Regulation of Investigatory Powers Act 2000

What is the Act about? What are the ‘Investigatory Powers’ it regulates?

The Regulation of Investigatory Powers Act 2000, or ‘RIPA’ as it is commonly known, governs the use of covert surveillance by public bodies. This includes bugs, video surveillance and interceptions of private communications (eg phone calls and emails), and even undercover agents (‘covert human intelligence sources’).

It’s important to note that RIPA does not just cover surveillance by police but also by other law enforcement bodies (eg the Serious Fraud Office or the Serious Organised Crime Agency), the security and intelligence services (MI5, MI6 and GCHQ), as well as a large number of other public bodies, including local government.

So this is why local authorities have been able to use surveillance powers in relation to school boundaries, disabled parking and alleged anti-social behaviour?

Yes, the Act provides a detailed framework for surveillance activities, although not everything understood as surveillance would be covered by RIPA. As a general rule, RIPA governs active surveillance – actions interfering with individual privacy that would normally be illegal if carried out by a private individual, eg installing a listening device in someone’s house, but can be lawful because carried out for a legitimate governmental purpose, eg detecting crime. It does not extend to other privacy technologies such as databases or CCTV (except, for example, where the CCTV camera was installed in such a way as to monitor a private home).

How does the Act work?

The Act distinguishes between interception of private communications and communications data (Part 1), directed surveillance and instrusive surveillance (Part 2).

What’s the difference between intercept and communications data?

Interception of private communication (phone calls, emails, text messages, faxes, etc) or ‘intercepts’ are the most sensitive kind of surveillance. With few exceptions, interceptions are authorised under warrant by the Home Secretary and anything obtained pursuant to a warrant – and the warrant itself – is completely inadmissible in any legal proceedings. This is because of the fears of MI5 and MI6 that using intercept evidence would reveal too much about their interception capabilities.

‘Communications data’ is different from intercept in that it is information about a communication rather than its contents. For example, the record of your phone provider that you called a particular telephone number on a particular time and date is communications data. What was actually said as part of telephone call would normally be covered by an intercept.

Okay, what’s the difference between directed and intrusive surveillance?

‘Directed’ surveillance is surveillance that is conducted as part of a specific investigation and carried out ‘in such a manner as is likely to result in the obtaining of private information about a person’.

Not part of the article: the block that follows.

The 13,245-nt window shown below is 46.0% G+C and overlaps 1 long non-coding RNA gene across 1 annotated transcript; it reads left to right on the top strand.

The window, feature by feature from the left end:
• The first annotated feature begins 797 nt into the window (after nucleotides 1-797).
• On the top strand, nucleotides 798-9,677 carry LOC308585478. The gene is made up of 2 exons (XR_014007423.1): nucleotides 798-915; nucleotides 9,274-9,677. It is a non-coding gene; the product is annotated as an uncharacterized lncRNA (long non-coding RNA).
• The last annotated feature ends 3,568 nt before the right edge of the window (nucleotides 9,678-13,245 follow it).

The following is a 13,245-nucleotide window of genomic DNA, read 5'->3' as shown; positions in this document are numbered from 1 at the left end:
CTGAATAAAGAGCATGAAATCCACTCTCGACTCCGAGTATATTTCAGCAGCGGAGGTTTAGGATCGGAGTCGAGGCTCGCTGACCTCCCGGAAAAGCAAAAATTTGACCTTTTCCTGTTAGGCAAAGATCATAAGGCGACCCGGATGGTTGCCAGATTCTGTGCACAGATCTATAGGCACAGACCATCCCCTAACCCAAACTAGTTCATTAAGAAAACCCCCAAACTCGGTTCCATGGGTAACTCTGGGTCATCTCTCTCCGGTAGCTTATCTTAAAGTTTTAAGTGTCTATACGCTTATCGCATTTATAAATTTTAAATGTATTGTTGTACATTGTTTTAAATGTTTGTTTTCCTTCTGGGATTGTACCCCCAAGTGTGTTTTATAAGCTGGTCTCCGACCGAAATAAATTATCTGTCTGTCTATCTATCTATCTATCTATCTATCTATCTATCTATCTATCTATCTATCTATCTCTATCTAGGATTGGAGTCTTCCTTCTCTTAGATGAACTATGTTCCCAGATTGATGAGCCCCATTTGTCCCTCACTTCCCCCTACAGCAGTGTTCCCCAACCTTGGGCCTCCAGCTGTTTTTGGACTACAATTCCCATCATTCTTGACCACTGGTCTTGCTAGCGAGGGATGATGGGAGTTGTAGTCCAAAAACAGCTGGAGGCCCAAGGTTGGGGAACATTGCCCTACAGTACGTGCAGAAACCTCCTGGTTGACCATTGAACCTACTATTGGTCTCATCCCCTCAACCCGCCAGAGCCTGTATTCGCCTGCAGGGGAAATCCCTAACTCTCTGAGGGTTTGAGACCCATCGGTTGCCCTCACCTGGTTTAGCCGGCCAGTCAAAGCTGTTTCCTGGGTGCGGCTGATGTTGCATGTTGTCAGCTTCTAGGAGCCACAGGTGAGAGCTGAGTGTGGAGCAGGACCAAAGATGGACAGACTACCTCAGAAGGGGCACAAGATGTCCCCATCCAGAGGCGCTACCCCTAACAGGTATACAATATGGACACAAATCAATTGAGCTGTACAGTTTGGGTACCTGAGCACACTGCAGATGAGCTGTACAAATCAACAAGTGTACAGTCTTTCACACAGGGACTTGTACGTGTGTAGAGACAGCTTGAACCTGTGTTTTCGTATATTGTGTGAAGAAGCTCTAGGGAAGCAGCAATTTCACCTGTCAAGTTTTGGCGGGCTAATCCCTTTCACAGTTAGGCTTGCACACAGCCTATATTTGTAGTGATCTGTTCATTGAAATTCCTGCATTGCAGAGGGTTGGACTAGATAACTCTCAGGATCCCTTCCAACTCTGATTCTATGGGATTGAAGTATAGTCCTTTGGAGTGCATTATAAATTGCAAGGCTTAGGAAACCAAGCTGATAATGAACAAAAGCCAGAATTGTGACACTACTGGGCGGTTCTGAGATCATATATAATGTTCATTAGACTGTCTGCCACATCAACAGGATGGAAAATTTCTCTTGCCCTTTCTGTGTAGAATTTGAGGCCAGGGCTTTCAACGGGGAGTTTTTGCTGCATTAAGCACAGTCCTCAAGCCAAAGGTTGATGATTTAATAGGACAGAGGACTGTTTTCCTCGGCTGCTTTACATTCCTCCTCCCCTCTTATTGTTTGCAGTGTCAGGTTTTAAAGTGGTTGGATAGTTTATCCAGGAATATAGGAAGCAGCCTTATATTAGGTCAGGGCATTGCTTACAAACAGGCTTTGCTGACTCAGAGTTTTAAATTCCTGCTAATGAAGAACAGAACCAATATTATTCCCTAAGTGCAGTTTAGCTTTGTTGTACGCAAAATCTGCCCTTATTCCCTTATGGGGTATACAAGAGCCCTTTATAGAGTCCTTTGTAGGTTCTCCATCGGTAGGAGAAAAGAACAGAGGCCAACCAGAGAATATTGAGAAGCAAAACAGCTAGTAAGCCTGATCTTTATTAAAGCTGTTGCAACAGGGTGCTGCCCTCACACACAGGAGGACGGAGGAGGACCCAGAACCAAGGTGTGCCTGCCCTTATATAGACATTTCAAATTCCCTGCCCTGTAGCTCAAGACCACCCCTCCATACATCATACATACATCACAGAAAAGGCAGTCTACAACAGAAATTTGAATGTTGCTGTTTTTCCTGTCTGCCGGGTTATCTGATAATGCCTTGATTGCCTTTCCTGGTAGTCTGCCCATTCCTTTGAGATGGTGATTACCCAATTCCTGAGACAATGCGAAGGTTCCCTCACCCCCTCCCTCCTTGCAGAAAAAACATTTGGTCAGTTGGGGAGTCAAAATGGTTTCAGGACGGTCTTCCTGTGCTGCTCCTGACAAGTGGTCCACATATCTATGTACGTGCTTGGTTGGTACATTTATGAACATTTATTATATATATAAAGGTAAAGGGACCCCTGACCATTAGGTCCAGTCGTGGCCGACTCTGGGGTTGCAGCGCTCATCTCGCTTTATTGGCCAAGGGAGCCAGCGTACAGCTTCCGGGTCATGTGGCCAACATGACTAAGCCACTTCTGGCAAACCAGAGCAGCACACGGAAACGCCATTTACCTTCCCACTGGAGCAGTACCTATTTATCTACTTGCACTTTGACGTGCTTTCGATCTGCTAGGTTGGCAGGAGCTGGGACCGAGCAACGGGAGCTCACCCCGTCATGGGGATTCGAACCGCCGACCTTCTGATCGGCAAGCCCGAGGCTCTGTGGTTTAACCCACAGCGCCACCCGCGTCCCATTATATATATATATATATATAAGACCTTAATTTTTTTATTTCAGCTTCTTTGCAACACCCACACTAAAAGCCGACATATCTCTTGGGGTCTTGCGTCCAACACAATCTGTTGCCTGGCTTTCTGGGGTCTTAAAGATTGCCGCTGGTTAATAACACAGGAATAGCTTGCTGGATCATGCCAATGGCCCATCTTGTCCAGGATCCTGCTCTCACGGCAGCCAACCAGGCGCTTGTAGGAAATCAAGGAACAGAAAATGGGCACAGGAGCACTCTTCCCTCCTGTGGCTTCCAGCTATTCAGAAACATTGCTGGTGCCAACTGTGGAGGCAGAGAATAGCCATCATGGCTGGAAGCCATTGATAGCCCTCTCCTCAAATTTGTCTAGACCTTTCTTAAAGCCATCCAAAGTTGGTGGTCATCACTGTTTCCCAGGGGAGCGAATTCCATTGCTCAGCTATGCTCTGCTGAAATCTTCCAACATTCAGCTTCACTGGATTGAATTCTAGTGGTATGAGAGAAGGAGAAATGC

‘Intrusive’ surveillance is directed surveillance that involves either residential premises, a private vehicle, or any kind of surveillance device. So, for example, following a suspect down a street as part of an operation would be directed surveillance. Planting a bug in someone’s house, by contrast, would be intrusive surveillance.

What kind of oversight is there for this?

Part 4 of the Act does provides for three commissioners: the Interception of Communications Commissioner, the Intelligence Services Commissioner and the Chief Surveillance Commissioners. There is also an Investigatory Powers Tribunal established to hear complaints related to surveillance.

Unfortunately, the Act is extremely complex and the kind of authorisation required and level of oversight available depends very much on the kind of surveillance: intercept, communications data, directed surveillance and instrusive surveillance. Generally speaking, the least instrusive kinds of surveillance are largely self-authorised by a senior member of the public body concerned, with after-the-fact scrutiny by the relevant commissioner. More instrusive surveillance requires the involvement of the Surveillance Commissioner but there is no prior judicial authorisation required for intercepts – the most intrusive kind of surveillance. Accordingly, the UK is judged to have one of the weakest systems of surveillance regulation of any EU or common law country.

Prior judicial authorisation? Why is that important?

In virtually every other common law country, eg United States, Canada, South Africa, etc – interceptions and bugs by law enforcement require a judicial warrant. This means that the police have to apply ex parte to a judge for permission before they can carry out surveillance. By contrast, an interception warrant under Part 1 of RIPA is granted by the Home Secretary.

The European Court of Human Rights has held that the right to respect for private life requires the law governing lawful covert surveillance to ‘provide some protection to the individual against arbitrary interference with Article 8 rights’.((Halford v United Kingdom (1997) 24 EHRR 523 at para 49. ))However, the fact that surveillance powers are now being employed in disputes about school boundaries suggests otherwise.

Coherent reform of surveillance powers in the UK would begin by requiring all kinds of surveillance to be authorised by an independent judicial authority, rather than elected (or in some cases even unelected) public officials.

Where can I get more information?

The Office of the Surveillance Commissioners

The Chilcot (Privy Council) Review of Intercept as Evidence